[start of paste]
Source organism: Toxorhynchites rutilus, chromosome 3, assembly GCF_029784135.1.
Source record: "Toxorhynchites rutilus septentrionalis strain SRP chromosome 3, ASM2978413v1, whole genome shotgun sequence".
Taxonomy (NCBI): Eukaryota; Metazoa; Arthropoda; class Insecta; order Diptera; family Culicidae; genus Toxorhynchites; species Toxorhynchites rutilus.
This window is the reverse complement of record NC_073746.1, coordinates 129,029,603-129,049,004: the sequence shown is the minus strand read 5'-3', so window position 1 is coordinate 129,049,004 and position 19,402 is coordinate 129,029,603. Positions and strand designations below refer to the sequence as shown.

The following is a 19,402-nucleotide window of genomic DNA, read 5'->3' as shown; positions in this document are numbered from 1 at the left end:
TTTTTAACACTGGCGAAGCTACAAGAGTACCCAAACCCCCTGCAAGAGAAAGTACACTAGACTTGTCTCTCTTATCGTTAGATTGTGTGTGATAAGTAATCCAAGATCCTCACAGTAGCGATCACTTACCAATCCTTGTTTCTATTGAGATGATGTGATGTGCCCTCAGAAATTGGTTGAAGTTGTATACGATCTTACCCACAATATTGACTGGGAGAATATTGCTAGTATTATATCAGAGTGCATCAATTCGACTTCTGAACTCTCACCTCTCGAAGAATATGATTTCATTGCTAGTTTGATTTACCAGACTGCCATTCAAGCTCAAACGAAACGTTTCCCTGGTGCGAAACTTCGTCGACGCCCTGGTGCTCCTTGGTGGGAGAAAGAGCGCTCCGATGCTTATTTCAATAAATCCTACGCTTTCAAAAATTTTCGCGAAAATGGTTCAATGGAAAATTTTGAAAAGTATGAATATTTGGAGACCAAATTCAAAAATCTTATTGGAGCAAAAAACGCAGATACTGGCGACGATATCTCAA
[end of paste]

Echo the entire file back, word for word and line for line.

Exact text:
Source organism: Toxorhynchites rutilus, chromosome 3, assembly GCF_029784135.1.
Source record: "Toxorhynchites rutilus septentrionalis strain SRP chromosome 3, ASM2978413v1, whole genome shotgun sequence".
Taxonomy (NCBI): Eukaryota; Metazoa; Arthropoda; class Insecta; order Diptera; family Culicidae; genus Toxorhynchites; species Toxorhynchites rutilus.
This window is the reverse complement of record NC_073746.1, coordinates 129,029,603-129,049,004: the sequence shown is the minus strand read 5'-3', so window position 1 is coordinate 129,049,004 and position 19,402 is coordinate 129,029,603. Positions and strand designations below refer to the sequence as shown.

The following is a 19,402-nucleotide window of genomic DNA, read 5'->3' as shown; positions in this document are numbered from 1 at the left end:
TTTTTAACACTGGCGAAGCTACAAGAGTACCCAAACCCCCTGCAAGAGAAAGTACACTAGACTTGTCTCTCTTATCGTTAGATTGTGTGTGATAAGTAATCCAAGATCCTCACAGTAGCGATCACTTACCAATCCTTGTTTCTATTGAGATGATGTGATGTGCCCTCAGAAATTGGTTGAAGTTGTATACGATCTTACCCACAATATTGACTGGGAGAATATTGCTAGTATTATATCAGAGTGCATCAATTCGACTTCTGAACTCTCACCTCTCGAAGAATATGATTTCATTGCTAGTTTGATTTACCAGACTGCCATTCAAGCTCAAACGAAACGTTTCCCTGGTGCGAAACTTCGTCGACGCCCTGGTGCTCCTTGGTGGGAGAAAGAGCGCTCCGATGCTTATTTCAATAAATCCTACGCTTTCAAAAATTTTCGCGAAAATGGTTCAATGGAAAATTTTGAAAAGTATGAATATTTGGAGACCAAATTCAAAAATCTTATTGGAGCAAAAAACGCAGATACTGGCGACGATATCTCAA